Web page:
The first quarter of each year often brings a feeling of quiet in the M&A business that can be interpreted as either the calm before a storm of activity, or a signal that the year will be light in terms of transactions.
What will it be for 2012? Our forecast is that certain segments of the wealth management and asset management industries will in fact be very active in pursuing and executing M&A or restructuring transactions in the year ahead.
Financial advisors, asset managers and broker-dealer / custodian executives should be prepared to closely watch the following five spaces within the financial services industry, as they could potentially see key business relationships - or, indeed, their own businesses - transform significantly in the near future:
- Wealth Management and RIA Firms. Pushing expected transaction levels upwards will be significant numbers of wealth manager and RIA firms seeking much-needed succession plans. Like other industries, boutique money managers and wealth advisors are experiencing the aging of leading-edge baby boomers. Going beyond pure demographics, this trend is likely to accelerate for the following three key reasons:
First, major participants in this arena, including large custodians, are examining how to help finance management buyout transactions. Their close proximity to this marketplace both excites and worries them as they strive to build their ties to these rapidly changing organizations.
Second, private equity firms and serial acquirers are stepping up their acquisition activities in the belief that a diverse portfolio of wealth management firms is a good bet for growth.
Finally, transactions in this space are becoming easier to execute on because of increased sophistication in valuation processes, based on careful breakdowns of customer base dynamics and other value drivers that go well beyond basic revenue multiple calculations.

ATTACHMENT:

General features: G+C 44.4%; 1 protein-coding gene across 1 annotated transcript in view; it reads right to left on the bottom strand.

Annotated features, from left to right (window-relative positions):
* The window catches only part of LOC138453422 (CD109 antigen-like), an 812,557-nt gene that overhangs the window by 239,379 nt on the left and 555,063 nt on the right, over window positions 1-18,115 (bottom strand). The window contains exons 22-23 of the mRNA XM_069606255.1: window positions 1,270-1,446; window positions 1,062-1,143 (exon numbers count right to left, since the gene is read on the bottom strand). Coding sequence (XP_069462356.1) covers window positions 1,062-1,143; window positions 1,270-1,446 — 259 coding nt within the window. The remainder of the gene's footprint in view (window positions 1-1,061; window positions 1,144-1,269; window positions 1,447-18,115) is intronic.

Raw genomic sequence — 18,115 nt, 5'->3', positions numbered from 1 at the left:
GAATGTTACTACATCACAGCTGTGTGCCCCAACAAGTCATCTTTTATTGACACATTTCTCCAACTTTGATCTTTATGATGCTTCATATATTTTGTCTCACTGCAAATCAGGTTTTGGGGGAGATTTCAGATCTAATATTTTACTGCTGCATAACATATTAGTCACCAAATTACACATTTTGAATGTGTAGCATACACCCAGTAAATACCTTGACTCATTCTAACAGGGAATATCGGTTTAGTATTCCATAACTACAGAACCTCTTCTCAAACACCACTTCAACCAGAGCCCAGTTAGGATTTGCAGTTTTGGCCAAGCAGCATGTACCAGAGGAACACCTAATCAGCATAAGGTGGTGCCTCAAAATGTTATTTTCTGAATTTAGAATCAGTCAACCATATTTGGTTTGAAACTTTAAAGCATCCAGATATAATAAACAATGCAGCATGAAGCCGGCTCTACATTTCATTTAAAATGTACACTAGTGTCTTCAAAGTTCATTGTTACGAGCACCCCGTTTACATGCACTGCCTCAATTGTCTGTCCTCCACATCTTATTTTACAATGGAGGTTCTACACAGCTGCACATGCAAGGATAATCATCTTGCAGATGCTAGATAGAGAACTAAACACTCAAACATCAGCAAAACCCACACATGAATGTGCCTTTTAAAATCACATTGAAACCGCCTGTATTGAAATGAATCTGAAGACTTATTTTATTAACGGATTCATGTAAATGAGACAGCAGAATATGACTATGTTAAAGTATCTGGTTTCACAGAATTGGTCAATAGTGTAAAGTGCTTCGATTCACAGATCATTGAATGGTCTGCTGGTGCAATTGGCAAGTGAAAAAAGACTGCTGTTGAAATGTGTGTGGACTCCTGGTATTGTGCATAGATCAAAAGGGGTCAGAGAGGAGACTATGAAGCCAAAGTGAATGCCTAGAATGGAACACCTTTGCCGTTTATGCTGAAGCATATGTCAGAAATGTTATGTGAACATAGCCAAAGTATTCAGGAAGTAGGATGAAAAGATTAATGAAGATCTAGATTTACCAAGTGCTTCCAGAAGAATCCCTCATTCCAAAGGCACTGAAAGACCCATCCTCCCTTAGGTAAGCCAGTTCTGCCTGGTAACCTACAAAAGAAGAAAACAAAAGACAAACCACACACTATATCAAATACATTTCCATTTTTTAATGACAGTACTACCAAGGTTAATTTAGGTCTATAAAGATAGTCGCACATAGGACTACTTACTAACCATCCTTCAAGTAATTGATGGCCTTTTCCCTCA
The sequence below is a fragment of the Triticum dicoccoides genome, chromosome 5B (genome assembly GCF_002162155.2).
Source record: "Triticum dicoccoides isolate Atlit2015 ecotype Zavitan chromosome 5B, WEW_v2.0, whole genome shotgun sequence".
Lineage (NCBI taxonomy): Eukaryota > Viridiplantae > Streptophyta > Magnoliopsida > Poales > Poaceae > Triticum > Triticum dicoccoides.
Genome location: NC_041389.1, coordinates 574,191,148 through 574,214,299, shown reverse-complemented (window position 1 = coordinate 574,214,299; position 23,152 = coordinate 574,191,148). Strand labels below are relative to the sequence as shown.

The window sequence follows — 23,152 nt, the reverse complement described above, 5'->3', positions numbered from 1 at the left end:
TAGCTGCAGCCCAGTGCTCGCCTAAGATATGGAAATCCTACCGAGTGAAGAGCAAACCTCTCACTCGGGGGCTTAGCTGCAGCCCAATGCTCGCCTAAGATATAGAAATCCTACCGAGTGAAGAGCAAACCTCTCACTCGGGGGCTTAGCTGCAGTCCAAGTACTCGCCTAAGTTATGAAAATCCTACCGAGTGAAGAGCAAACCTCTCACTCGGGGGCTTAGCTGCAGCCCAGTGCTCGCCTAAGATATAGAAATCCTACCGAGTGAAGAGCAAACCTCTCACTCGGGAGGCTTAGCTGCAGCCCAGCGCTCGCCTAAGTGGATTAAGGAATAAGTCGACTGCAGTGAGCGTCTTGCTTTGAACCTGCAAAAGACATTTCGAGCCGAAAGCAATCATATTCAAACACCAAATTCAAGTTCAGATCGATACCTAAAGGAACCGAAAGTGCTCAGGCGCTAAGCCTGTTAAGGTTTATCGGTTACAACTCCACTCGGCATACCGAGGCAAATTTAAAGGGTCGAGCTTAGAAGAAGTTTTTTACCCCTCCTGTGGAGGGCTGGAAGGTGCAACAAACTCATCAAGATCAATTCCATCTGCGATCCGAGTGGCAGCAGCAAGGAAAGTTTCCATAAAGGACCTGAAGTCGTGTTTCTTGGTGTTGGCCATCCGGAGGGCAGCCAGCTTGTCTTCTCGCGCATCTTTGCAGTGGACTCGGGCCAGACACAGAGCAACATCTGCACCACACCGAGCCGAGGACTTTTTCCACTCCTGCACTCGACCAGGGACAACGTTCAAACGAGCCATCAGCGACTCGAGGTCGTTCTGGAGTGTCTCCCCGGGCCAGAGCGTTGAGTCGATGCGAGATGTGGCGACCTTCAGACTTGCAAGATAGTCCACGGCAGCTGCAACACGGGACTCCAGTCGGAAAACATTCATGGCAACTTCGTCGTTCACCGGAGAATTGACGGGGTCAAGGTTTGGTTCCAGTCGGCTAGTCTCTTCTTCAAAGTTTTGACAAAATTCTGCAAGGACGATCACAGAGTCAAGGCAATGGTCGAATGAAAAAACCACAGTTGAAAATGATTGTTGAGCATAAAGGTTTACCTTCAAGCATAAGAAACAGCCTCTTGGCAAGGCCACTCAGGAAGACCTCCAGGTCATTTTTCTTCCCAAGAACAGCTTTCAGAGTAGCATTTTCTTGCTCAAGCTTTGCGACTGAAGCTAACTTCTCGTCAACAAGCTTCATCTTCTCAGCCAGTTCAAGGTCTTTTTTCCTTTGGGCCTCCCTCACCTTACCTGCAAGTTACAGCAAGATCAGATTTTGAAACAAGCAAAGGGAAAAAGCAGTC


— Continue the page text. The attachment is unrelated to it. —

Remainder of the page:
- ETF Creators. Most industry forecasters expect ETF's to outpace the growth rate for mutual funds and separate accounts achieving consistent double digit growth in assets in 2012. That good news has already led to attractive valuations for transactions like Wisdom Tree.
The challenge is that "many are called but few are chosen" in this space. Net flows are dominated by a handful of large players and a relatively few clever smaller firms, and potential sellers with an existing footprint believe the party is far from over. At the same time, larger firms are typically reluctant to pay for growth that has already been achieved.
That said, this year will find at least ten large firms finally entering the fray with start-up products (according to recent SEC filings). Because there are only a few potential high-quality acquisition opportunities, prices will remain high.
- Active ETF Fund Units. Active ETF fund units will achieve high valuations because of their potential to grab market share from traditional products. For example, Innealta, Eaton Vance, and Astor all made bold strides in late 2011 to boost prospects for actively-managed ETF product.
Equally important, pension rules will allow for greater use of these vehicles over time, changing their primary focus from currency trading vehicles into robust equity and fixed income investment vehicles. From the current 5% of the market, we believe assets in active ETF fund units could triple over the next two years, further enhancing the appeal of companies in this space as acquisition candidates.
- Specialty Asset Managers. The ability to deliver pure differentiated exposure to a sector or asset class that provides low correlation to the broader markets provides a powerful boost to valuation. Specialty asset managers focused on emerging markets, distressed debt, commodities and real estate will all benefit from the near-term environment. Heightened market awareness of beta and alpha separation is evidenced by the observation, "It is not return on my money that matters most, it is return of my money." Another favorite has become, "I can't spend relative performance."